BTW, Logic Studio (the expensive version) really has little you need that Express lacks unless you're doing video.

You can also get Logic Express REAL cheap - version 8 is excellent (I have not upgraded to 9) and can be found for under fifty bucks on Amazon.

With a DAW like Logic or Protools (I'd avoid any version that locks you into MAudio hardware)...or Reaper if you want to try before you buy (although it can get expensive adding on all the options)...and a drum loop creator (I like Hydrogen, which makes realistic loops you can drop straight in), a couple of mics (there's a thing called the "hundred dollar rule" - basically, you don't need to spend more than $100 on any mic for home recording and need exactly 2 - a dynamic and a condenser. Many opt for (what else!) an SM57 and something like an MXL990 condenser (cheap - but many pro studios use them) and you're set.

Another tip - lots of debates about studio monitors and preamps/amps for them - forget that stuff. People don't listen to recordings through studio monitors. I take the output of my MobilePre, plug it into an old but great Hafler preamp...and then a $45, 30-watt power amp (seriously!) and a $80/pair Samson monitors. The same rig I run my iTunes stuff into.

I have tons of stompboxes (and other mics) I can re-amp through and a cheap ART tube MPV3 tube preamp I often use to warm up the signal, but other than those things the Pod, Korg, Oxygen and my iPad I have no other gear. I need almost no room - everything lays out on a 32" x 6' desk.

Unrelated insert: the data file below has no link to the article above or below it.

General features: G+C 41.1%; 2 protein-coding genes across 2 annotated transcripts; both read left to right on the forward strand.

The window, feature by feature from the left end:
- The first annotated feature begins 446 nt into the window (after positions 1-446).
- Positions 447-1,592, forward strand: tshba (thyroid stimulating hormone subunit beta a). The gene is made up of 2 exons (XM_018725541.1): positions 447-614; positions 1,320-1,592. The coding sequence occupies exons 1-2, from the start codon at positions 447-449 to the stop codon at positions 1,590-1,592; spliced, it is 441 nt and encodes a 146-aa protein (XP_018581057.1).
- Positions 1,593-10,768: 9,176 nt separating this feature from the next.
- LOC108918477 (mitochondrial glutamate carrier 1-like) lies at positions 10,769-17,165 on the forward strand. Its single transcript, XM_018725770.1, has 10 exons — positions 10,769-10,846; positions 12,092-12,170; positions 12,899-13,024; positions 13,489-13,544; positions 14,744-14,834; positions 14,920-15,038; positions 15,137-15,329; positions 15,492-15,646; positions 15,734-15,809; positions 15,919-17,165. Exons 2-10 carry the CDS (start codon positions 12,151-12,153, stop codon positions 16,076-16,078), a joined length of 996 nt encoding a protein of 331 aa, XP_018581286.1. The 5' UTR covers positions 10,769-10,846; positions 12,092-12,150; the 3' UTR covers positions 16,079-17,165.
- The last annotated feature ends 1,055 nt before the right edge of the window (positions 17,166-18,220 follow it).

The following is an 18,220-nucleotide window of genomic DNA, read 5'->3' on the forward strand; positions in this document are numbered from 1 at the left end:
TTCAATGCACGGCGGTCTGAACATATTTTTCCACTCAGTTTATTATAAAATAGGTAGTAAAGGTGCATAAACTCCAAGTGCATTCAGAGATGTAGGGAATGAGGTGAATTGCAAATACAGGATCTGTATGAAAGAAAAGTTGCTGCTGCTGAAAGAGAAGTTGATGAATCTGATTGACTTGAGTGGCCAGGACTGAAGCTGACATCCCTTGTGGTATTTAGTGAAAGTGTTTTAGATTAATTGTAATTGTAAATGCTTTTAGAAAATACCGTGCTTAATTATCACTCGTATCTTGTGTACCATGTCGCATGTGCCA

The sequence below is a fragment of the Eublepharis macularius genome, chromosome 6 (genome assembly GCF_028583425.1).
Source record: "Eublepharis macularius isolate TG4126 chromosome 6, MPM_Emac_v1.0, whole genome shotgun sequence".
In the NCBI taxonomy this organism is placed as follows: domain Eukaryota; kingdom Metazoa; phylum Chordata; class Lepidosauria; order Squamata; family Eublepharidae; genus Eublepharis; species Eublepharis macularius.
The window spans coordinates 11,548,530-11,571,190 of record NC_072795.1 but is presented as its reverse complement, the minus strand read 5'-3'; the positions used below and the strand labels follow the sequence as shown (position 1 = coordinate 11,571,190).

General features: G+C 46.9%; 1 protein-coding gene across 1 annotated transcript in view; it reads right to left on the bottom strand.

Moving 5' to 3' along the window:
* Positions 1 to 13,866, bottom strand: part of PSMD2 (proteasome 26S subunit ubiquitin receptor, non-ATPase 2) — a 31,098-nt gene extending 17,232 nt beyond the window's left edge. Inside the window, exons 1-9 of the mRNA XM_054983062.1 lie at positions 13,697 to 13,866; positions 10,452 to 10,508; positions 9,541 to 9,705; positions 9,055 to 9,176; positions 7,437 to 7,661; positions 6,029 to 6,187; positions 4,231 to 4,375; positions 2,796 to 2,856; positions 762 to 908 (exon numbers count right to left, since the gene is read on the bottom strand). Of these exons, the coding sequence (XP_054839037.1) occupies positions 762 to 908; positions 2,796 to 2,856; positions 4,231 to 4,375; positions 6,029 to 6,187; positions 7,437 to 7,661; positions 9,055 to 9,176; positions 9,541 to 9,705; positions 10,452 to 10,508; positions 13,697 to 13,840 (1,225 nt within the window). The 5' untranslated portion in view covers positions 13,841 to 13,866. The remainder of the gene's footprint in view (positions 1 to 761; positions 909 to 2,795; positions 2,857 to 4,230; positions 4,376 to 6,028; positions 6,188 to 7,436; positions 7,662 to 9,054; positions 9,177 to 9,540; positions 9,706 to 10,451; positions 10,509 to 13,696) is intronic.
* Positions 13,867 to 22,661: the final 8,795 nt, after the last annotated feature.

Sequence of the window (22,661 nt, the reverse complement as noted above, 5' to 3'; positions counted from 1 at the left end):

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unbridled



Joined: 09 May 2009
Posts: 48
Location: Montana

PostPosted: Wed Feb 13, 2013 8:26 pm    Post subject: Reply with quote

Silverface wrote:
...Another tip - lots of debates about studio monitors and preamps/amps for them - forget that stuff. People don't listen to recordings through studio monitors. I take the output of my MobilePre, plug it into an old but great Hafler preamp...and then a $45, 30-watt power amp (seriously!) and a $80/pair Samson monitors. The same rig I run my iTunes stuff into...


I think along those same lines. If a track sounds good on my home stereo, in the car, and through the headphones, it's probably alright.

I use a Zoom R8. Love it for what I do. My monitors are cheap Studiophiles.
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Raybob



Joined: 26 Aug 2008
Posts: 98
Location: Kyburz, CA

PostPosted: Thu Sep 26, 2013 6:35 pm    Post subject: Reply with quote

For live recording, I have Zoom H1, works good with built-in mics but need to set level, not auto-level or the people talking is as loud as the compressed music if recorder is near sound man.

For multi-track recording, I'm using Adobe Audition. It's similar to Protools but has many editing features built in, non-destructive effects can be undone and redone, bussed for certain track combos, etc. Used that before Adobe bought it when it was called CoolEdit Pro. It didn't have pitch correction then. Now, if you have someone sing a word that is out of tune, you can go to that one word, stretch the pitch and not time, or vice versa, to correct pitch of that word or phrase. I recall editing a singer once. On a long held note, he would start note sharp, by end of note he was on key. Auditon allows you to select that note, have beginning of note using pitch shift and gradually have no shift at end of note. Amazingly, that works good, within reason.

I understand 'pitch-shift' is the technology that made Shania Twain sound like a singer.